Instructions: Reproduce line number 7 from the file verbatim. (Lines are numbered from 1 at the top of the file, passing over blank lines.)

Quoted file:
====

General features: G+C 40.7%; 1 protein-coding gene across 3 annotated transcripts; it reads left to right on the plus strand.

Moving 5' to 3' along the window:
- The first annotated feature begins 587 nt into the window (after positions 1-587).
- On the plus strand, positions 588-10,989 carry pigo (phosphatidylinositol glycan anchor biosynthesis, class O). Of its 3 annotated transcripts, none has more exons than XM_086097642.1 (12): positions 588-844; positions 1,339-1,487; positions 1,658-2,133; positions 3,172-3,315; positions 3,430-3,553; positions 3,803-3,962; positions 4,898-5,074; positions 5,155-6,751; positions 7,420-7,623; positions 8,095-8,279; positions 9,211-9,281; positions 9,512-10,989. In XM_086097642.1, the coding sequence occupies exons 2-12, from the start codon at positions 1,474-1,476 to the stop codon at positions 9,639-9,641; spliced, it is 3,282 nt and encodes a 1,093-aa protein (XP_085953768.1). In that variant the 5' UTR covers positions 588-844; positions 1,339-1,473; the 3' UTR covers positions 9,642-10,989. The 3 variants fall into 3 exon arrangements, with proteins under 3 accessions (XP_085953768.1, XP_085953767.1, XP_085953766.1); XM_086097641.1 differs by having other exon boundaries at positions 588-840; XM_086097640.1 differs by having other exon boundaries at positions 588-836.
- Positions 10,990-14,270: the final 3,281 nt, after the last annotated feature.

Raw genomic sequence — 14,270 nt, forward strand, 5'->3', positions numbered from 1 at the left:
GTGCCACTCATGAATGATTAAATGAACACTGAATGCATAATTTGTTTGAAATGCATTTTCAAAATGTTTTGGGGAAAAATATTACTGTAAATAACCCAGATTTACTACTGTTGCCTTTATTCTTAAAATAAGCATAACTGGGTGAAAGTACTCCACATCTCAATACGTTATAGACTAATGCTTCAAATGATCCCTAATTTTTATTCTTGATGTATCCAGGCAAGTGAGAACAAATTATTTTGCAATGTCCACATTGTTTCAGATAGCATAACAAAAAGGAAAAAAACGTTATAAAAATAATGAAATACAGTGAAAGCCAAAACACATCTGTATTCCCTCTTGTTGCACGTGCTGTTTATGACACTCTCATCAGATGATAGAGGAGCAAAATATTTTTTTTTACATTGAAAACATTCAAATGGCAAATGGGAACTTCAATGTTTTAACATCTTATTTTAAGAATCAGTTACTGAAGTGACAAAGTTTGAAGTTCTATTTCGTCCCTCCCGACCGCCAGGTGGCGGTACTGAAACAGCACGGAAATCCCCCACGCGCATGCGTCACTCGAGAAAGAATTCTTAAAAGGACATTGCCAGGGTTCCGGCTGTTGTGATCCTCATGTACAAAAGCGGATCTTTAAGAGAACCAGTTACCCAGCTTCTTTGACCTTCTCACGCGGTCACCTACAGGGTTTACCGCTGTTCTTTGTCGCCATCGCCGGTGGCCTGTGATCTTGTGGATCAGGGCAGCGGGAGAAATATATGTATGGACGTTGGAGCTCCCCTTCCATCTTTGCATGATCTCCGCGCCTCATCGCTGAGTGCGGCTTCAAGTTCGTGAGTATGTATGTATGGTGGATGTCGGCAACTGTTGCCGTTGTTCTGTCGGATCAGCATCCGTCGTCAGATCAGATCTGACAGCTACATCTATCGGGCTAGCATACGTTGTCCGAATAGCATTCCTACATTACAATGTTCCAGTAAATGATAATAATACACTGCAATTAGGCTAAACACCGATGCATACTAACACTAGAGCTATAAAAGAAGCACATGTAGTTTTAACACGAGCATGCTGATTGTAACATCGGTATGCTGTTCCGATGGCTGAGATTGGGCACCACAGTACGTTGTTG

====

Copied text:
GTGCCACTCATGAATGATTAAATGAACACTGAATGCATAATTTGTTTGAAATGCATTTTCAAAATGTTTTGGGGAAAAATATTACTGTAAATAACCCAGATTTACTACTGTTGCCTTTATTCTTAAAATAAGCATAACTGGGTGAAAGTACTCCACATCTCAATACGTTATAGACTAATGCTTCAAATGATCCCTAATTTTTATTCTTGATGTATCCAGGCAAGTGAGAACAAATTATTTTGCAATGTCCACATTGTTTCAGATAGCATAACAAAAAGGAAAAAAACGTTATAAAAATAATGAAATACAGTGAAAGCCAAAACACATCTGTATTCCCTCTTGTTGCACGTGCTGTTTATGACACTCTCATCAGATGATAGAGGAGCAAAATATTTTTTTTTACATTGAAAACATTCAAATGGCAAATGGGAACTTCAATGTTTTAACATCTTATTTTAAGAATCAGTTACTGAAGTGACAAAGTTTGAAGTTCTATTTCGTCCCTCCCGACCGCCAGGTGGCGGTACTGAAACAGCACGGAAATCCCCCACGCGCATGCGTCACTCGAGAAAGAATTCTTAAAAGGACATTGCCAGGGTTCCGGCTGTTGTGATCCTCATGTACAAAAGCGGATCTTTAAGAGAACCAGTTACCCAGCTTCTTTGACCTTCTCACGCGGTCACCTACAGGGTTTACCGCTGTTCTTTGTCGCCATCGCCGGTGGCCTGTGATCTTGTGGATCAGGGCAGCGGGAGAAATATATGTATGGACGTTGGAGCTCCCCTTCCATCTTTGCATGATCTCCGCGCCTCATCGCTGAGTGCGGCTTCAAGTTCGTGAGTATGTATGTATGGTGGATGTCGGCAACTGTTGCCGTTGTTCTGTCGGATCAGCATCCGTCGTCAGATCAGATCTGACAGCTACATCTATCGGGCTAGCATACGTTGTCCGAATAGCATTCCTACATTACAATGTTCCAGTAAATGATAATAATACACTGCAATTAGGCTAAACACCGATGCATACTAACACTAGAGCTATAAAAGAAGCACATGTAGTTTTAACACGAGCATGCTGATTGTAACATCGGTATGCTGTTCCGATGGCTGAGATTGGGCACCACAGTACGTTGTTG